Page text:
Although the summer portion is the biggest part of Elon Academy, students also come to campus on various Saturday’s during the year, Thomas said. Furthermore, representatives from the Academy visit the students at their respective colleges after they graduate from the program. This ensures they still feel connected to the Academy and the relationship stays strong.
Thomas explained the role of the mentor as a cross between a camp counselor and a TA. The mentors get to know the students on a personal level but also know their goal is to fulfill the academic mission of the Academy. Elon students who are interested in becoming mentors can attend the program’s information sessions, which will provide more information about what it’s really like to be a mentor, the types of students they will be working with and the ins and outs of the job.
For more information about Elon Academy and the role of mentors, look for Grace’s story in an upcoming issue of The Pendulum.
by Nick Zanetti
According to an informal poll by Elon professor Tony Crider, one of every 10 astronomy students do not believe the moon landing ever happened.
While talking to Tony Crider, chair of the physics department, this week about the National Science Foundation grant Elon University recently received, he was telling me about how the United States has fallen behind in science and math education. He went so far as to say that the United States is one of the most scientifically illiterate countries in the modern world. Then he told me an astonishing statistic: Over the course of about five years, he had found that one of every 10 students in his astronomy classes believed the moon landing had never occurred.
This profoundly shocked me. We have all heard about how the United States is falling behind in math and science, but a statistic like the one Crider gave me changed my view of this phenomenon. The scientific illiteracy of the United States became not just white noise in the media, but rather something very real that could have significant consequences. We live in a society that depends so much on science, math and technology, and we are increasingly ignorant of theses things. Science education might be more important than ever, and I am proud that Elon has been given so much money for a cause that is more pertinent than ever.
For more information about the NSF research grant, pick up a copy of The Pendulum next week.
According to insidehighered.com, a recent study focused on the research papers of first-year college students at 15 different schools and found many students “simply copy chunks of text from the sources they cite without truly grasping the underlying argument, quality or context.”
As a service to students and faculty alike, the Writing Center’s purpose is to help students improve their writing techniques and develop strategies and practices that will make them be more effective writers in any situation.
But how helpful is the Center, in reality?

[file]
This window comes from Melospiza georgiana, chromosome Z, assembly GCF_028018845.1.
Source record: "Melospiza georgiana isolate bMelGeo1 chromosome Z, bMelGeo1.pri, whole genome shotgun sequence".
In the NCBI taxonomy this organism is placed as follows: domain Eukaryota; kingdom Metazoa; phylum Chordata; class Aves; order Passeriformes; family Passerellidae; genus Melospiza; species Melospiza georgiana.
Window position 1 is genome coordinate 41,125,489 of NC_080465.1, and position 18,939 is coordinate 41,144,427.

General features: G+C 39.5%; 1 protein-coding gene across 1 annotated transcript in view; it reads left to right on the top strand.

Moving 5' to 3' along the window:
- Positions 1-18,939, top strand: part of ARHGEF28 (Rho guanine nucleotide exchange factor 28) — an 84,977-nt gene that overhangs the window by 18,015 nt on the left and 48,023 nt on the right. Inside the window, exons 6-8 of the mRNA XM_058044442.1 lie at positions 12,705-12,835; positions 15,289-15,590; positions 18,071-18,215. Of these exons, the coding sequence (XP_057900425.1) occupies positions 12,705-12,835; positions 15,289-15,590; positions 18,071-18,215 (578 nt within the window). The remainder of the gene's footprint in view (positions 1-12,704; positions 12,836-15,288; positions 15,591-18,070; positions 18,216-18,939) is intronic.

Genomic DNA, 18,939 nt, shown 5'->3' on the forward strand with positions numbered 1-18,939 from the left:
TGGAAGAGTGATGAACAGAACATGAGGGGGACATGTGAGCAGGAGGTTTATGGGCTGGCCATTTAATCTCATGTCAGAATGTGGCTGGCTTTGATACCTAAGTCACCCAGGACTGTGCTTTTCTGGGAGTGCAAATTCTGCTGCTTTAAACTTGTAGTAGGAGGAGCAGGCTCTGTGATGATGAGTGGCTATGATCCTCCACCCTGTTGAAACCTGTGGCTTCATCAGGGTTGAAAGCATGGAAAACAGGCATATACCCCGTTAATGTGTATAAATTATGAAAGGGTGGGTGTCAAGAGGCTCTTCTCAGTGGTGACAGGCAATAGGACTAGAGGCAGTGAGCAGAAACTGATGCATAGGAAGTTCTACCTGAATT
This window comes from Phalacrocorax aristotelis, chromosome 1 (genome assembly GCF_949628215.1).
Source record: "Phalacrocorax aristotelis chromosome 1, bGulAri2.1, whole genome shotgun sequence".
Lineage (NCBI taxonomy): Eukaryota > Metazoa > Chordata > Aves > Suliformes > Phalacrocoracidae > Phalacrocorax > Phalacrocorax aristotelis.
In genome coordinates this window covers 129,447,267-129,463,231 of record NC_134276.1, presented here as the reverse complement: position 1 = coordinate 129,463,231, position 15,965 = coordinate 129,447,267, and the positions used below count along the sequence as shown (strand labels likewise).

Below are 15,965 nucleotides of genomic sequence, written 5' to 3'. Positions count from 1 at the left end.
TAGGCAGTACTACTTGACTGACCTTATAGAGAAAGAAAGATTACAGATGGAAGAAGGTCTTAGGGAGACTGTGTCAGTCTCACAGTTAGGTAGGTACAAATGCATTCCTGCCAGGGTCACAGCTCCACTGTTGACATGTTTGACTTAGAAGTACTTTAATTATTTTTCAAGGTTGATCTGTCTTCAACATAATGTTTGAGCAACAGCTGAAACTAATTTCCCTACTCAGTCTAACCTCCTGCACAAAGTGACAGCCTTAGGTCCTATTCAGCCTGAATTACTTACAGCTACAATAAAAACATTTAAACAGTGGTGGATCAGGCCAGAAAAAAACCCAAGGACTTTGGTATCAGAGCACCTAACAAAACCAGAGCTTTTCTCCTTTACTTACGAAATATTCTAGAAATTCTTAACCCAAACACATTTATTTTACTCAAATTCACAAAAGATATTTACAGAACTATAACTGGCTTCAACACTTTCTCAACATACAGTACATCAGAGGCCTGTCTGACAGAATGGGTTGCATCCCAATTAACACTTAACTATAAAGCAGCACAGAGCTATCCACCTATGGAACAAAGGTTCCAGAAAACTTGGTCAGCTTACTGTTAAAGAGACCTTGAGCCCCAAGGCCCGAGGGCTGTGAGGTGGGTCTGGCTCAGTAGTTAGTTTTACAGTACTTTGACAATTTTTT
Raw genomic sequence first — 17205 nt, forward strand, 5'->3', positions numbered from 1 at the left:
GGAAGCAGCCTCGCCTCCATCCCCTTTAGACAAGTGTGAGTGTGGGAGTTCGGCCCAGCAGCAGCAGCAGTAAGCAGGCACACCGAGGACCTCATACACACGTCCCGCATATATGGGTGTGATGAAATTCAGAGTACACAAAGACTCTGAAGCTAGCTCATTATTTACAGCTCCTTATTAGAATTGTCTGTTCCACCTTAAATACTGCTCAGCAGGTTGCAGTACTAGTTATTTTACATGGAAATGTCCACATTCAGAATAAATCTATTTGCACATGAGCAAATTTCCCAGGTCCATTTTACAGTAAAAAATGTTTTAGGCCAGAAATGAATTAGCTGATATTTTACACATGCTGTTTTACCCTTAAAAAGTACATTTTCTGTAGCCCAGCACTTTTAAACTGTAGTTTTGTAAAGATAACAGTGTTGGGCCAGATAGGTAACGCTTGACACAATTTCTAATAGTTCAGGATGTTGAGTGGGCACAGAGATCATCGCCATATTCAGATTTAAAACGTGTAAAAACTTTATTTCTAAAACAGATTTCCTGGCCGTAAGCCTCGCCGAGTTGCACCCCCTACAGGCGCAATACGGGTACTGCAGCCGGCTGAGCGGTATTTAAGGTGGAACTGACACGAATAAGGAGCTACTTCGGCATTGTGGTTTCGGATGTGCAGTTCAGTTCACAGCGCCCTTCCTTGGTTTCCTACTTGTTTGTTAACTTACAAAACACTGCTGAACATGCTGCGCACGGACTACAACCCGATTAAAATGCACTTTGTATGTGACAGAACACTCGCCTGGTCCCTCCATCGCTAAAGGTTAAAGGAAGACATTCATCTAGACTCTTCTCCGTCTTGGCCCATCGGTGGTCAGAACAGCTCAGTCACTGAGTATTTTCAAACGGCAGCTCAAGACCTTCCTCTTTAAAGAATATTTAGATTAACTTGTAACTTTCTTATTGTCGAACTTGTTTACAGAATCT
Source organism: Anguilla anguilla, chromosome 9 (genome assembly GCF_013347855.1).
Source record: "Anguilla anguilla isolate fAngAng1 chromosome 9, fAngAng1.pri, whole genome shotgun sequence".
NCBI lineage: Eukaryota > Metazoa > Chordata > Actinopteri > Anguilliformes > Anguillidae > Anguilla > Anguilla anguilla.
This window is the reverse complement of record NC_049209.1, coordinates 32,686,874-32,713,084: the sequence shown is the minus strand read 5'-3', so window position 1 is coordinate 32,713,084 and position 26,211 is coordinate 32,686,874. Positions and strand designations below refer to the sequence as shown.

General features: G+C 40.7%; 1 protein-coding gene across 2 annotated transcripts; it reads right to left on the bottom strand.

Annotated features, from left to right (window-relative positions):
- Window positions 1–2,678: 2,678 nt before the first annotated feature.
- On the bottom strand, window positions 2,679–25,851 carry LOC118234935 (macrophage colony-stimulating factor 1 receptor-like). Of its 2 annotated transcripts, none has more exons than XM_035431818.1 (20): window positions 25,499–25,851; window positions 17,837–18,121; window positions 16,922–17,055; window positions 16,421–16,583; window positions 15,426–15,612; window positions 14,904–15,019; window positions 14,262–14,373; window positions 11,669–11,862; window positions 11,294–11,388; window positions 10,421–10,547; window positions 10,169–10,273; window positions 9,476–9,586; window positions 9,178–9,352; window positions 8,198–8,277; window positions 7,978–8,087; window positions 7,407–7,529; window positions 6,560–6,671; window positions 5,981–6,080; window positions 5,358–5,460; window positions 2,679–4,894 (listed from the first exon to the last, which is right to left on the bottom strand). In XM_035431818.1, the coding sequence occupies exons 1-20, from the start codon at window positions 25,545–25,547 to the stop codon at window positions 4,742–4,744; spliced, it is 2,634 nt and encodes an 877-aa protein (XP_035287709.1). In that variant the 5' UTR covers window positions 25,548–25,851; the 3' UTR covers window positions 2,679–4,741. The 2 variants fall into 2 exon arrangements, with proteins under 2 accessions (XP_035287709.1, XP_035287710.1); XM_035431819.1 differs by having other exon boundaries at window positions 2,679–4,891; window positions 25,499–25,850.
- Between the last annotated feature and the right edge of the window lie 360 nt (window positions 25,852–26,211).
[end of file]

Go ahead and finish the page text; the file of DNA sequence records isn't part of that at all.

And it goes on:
Paula Patch, English lecturer and college writing professor, said she believes the Writing Center is beneficial for students because writers are forced to compile more than one draft after visiting with a consultant. She said she thinks students also feel more comfortable talking about and critiquing their writing samples after visiting.
To find out what Elon students and other faculty members think about the effectiveness of the Writing Center, pick up this week’s issue of the Pendulum, out on May 11.
-Sam Parker, senior reporter
While the Blog had some exciting international news this week, I am going to turn the focus back to Elon and Student Government Association. Throughout the semester, The Pendulum has tried to cover SGA more closely to ensure that we are fulfilling our duty as watchdog of the government. News publications, throughout history, have been charged with the responsibility of educating the people about government policies in order to protect the people from potential government abuse and hold politicians accountable for their actions.
Nevertheless, with the rise in social media and the Internet, the government is able to communicate directly with the people. This is not to say that newspapers are no longer necessary, but it does transfer some of that “watchdog” responsibility to the people.
Elon is no exception in this trend. Matt Campbell, senior class vice president, redesigned the Facebook fanpage for SGA in order to better communicate with the student body. The new page will include photos, a page titled “Meet the Execs,” and links to twitter, Elon’s main page, YouTube, FunFund and recent Elon related videos. Campbell said he wants to have 25 percent of the student body be a “fan” before Christmas break.
Continuing with SGA’s efforts to remain transparent, Neima Abdulahi coordinates PR for the organization. She created a video about the four executive positions and said she hopes to create six more videos next year to better communicate with the student body. Abdulahi also challenged the senators to interact with other organizations more regularly.
While it is important for SGA to utilize more modern methods of communication, this also means that students must assume responsibility for their own knowledge concerning SGA. The “watchdog” role is no longer restricted to reporters and media. All members of the Elon community can participate in conversations about student government.
-Melissa Kansky, assistant news editor